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How To: Clean and Organize Your Refrigerator Like a Pro

by on Mar 15, 2013

For someone who keeps her books in alphabetical order by genre, I’m kind of a slob when it comes to the refrigerator. It’s not that it’s exceptionally dirty. The problem is it is a disorganized free for all. Check out this annotated version of the picture above:

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Although we have a very roomy refrigerator, you’d think we’d do a better job of keeping it tidy. Not so much. I think it’s BECAUSE it’s so large we just set stuff in there willy-nilly. That is ending as of today, because it is a dawn of a new era. The era of a clean and tidy refrigerator.

If you’d like to enter this new age with me, here’s the map to follow:

1. If your fridge is nasty-dirty, you might as well unplug the thing because it’ll probably take you a while to clean it. If so, have a cooler ready to hold the food in the interim.  If your fridge only needs a quick wipe-down, like mine–then unplugging won’t be necessary. Either way, your first step is to remove all the food.

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2. While removing the food, check for expiration dates and toss those things that have expired. When you get to the condiments, keep in mind that they don’t actually last forever. Refer to the Table of Condiments that Periodically Go Bad to figure out what to throw. (Click on image below to expand.)

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3. If they’re removable, take out all the drawers, bins and etcetera, and wash them in a sink full of warm sudsy water. (I prefer using dishwashing soap.)

4. Wipe down the inside of the fridge, and don’t forget the inside bottom. (How does the bottom get dirty UNDER the drawers?) I use a dish soap/warm water combo for this too. 

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5. Now step back and consider the food you just removed and picture the items where they were originally at the grocery store. Beverages here, dairy there. You get the idea. That’s how you’ll want to replace the stuff. You’ll want to adjust the shelves–if possible–as necessary to accomodate the new arrangement.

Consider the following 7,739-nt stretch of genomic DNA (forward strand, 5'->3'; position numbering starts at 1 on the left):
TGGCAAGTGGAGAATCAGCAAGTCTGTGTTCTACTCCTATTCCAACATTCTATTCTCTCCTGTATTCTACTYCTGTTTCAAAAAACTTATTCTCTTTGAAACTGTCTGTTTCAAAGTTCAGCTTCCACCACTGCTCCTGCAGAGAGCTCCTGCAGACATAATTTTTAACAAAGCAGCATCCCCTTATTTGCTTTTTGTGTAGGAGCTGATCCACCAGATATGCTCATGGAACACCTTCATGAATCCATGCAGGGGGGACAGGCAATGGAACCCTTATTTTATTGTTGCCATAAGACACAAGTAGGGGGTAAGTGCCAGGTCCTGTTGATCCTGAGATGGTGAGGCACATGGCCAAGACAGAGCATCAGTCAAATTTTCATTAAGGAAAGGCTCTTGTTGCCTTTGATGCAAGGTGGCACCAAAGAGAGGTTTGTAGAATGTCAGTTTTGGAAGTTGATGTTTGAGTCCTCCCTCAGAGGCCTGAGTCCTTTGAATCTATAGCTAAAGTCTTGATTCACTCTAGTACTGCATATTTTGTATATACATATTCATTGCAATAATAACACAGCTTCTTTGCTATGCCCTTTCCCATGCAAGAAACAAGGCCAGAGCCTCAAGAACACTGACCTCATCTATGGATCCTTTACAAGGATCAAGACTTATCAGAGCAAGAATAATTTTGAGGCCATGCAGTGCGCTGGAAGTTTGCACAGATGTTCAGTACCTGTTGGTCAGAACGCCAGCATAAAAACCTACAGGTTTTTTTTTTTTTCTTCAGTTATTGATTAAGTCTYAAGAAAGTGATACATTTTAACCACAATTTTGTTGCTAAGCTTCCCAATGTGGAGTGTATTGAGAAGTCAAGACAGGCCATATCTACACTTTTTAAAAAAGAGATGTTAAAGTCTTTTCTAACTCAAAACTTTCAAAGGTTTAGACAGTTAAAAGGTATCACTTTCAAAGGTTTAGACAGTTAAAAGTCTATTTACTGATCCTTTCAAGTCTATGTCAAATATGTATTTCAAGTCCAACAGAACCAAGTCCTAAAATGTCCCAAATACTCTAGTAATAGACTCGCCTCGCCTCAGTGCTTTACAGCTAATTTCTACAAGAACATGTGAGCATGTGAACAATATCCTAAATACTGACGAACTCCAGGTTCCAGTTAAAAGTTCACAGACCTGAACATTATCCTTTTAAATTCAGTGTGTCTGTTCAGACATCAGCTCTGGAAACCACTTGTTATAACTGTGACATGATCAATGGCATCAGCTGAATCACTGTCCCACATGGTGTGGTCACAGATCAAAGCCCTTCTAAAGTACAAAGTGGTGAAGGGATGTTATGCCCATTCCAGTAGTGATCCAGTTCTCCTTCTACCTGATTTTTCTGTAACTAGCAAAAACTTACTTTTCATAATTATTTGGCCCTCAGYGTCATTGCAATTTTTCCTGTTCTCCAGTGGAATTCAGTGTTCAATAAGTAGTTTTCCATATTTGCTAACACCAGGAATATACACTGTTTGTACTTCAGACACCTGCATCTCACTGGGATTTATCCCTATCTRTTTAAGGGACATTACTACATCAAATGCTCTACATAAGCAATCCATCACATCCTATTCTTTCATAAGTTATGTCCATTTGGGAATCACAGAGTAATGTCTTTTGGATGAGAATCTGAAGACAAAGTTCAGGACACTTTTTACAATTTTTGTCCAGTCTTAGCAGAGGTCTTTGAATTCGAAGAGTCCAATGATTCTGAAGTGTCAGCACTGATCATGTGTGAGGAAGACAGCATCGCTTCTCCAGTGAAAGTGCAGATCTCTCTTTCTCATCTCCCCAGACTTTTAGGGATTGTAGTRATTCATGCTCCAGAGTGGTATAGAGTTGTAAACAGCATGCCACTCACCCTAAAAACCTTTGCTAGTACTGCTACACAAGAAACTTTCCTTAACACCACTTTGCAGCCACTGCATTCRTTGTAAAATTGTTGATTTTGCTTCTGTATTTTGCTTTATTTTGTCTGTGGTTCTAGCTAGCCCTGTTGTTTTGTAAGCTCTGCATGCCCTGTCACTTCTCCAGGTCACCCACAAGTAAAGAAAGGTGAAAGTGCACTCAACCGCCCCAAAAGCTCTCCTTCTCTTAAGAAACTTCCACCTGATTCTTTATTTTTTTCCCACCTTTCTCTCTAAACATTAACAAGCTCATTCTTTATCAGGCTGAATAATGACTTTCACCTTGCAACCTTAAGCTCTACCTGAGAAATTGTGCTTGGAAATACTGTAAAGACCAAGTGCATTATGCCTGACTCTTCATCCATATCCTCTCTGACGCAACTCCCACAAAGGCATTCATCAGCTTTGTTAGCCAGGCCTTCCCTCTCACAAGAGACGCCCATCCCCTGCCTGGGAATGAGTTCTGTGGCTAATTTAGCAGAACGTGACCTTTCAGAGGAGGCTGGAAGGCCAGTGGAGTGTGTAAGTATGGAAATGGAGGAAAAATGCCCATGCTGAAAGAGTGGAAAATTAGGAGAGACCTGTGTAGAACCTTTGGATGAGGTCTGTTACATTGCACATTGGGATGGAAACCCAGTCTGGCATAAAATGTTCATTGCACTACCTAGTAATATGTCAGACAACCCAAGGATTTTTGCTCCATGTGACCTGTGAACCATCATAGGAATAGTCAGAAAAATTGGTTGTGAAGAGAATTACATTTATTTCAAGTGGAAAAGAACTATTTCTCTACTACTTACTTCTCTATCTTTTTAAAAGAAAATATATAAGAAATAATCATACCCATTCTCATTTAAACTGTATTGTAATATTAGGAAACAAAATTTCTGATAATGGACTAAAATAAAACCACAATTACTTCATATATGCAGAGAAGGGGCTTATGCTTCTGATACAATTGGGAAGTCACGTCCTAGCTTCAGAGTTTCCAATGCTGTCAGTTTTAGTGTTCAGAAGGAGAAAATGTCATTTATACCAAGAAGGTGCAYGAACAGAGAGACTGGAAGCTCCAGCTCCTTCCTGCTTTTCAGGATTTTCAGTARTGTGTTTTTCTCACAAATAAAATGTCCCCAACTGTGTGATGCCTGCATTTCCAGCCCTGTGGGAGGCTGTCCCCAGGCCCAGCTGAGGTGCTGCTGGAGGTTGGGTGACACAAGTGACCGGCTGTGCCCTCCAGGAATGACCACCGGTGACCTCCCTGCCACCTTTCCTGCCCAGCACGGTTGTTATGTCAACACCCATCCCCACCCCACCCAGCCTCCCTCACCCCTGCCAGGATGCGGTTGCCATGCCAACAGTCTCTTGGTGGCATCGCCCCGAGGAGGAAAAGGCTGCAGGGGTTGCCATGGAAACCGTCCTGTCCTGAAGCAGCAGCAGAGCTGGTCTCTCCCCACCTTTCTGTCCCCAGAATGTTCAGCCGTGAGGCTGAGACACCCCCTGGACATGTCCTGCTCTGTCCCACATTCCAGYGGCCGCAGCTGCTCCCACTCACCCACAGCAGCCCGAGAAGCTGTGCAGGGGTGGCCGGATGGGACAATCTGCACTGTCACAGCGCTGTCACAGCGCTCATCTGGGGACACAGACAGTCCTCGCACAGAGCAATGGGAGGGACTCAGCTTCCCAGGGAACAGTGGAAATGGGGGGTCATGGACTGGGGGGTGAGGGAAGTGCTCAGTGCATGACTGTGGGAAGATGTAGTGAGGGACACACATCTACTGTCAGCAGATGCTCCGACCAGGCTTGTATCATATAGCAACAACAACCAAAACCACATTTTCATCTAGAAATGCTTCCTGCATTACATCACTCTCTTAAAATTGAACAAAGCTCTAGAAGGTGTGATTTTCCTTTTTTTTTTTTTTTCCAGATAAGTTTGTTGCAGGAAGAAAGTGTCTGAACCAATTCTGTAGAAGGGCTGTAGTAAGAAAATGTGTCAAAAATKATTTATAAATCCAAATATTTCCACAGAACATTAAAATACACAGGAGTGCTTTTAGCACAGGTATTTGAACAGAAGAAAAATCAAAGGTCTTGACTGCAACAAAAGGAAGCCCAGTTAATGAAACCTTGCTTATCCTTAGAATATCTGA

Beverages are now together. How novel!

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I treated my organized fridge to some new storage containers. I chose Tupperware Premier containers because they’re PBA free and completely see- through. (The tub of carrots has condensation inside; when it came to temperature, it dissipated.) This is the deal because if you can SEE what you have in your fridge, you’ll eat it. Also, see-through containers make creating a grocery list easier: you can see what you need and what you don’t. I found my Premier set of 14 pieces at Target for $12, which was much more cost effective than buying the containers individually. The upside of buying new containers was going through my old ones and recycling those that were stained.

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I tossed the original produce bags from the grocery store, opting for plastic container bottoms instead. Again, this way I can see what I have on hand and the containers keep the fruit and veg from rolling around in the drawers. They keep the drawers clean as well.

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I also cleaned all the produce that I had purchased the day before. I’m guilty of letting this go too long. So long, in fact, that I’ve been known to have to throw celery that wilted while waiting to be cleaned. Waste=guilt, for me anyway. Also, salad spinners: They’re the perfect way to store cleaned lettuce if you have the room.

6. After the inside is clean and organized, it’s time to pull the fridge away from the wall and clean the floor underneath and the back of the fridge itself. (You’ll also want to vacuum any exposed coils.) If you can’t pull your fridge away from its spot, a yard stick with a damp cloth or paper towel rubber-banded to the end can do an decent job of getting the dust bunnies out. 

7. If you’ve unplugged the fridge, now is the time to plug it back in and clean the outside. The very best thing to make enamel fridges sparkle is by using a microfiber cloth and Sprayway Glass Cleaner. Sprayway is billed as the best glass cleaner ever, and it is. They also sell a stainless steel cleaner that is equally superior for stainless appliances. Both are available at Amazon, but I’ve also seen the glass cleaner at hardware stores as well as World Market, of all places. 

And there you have it; my refrigerator now:

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BTW: You’ll notice we refrigerate some grain products. This is suggested by the manufacturer to prolong shelf life and quality, so in the fridge they go.  

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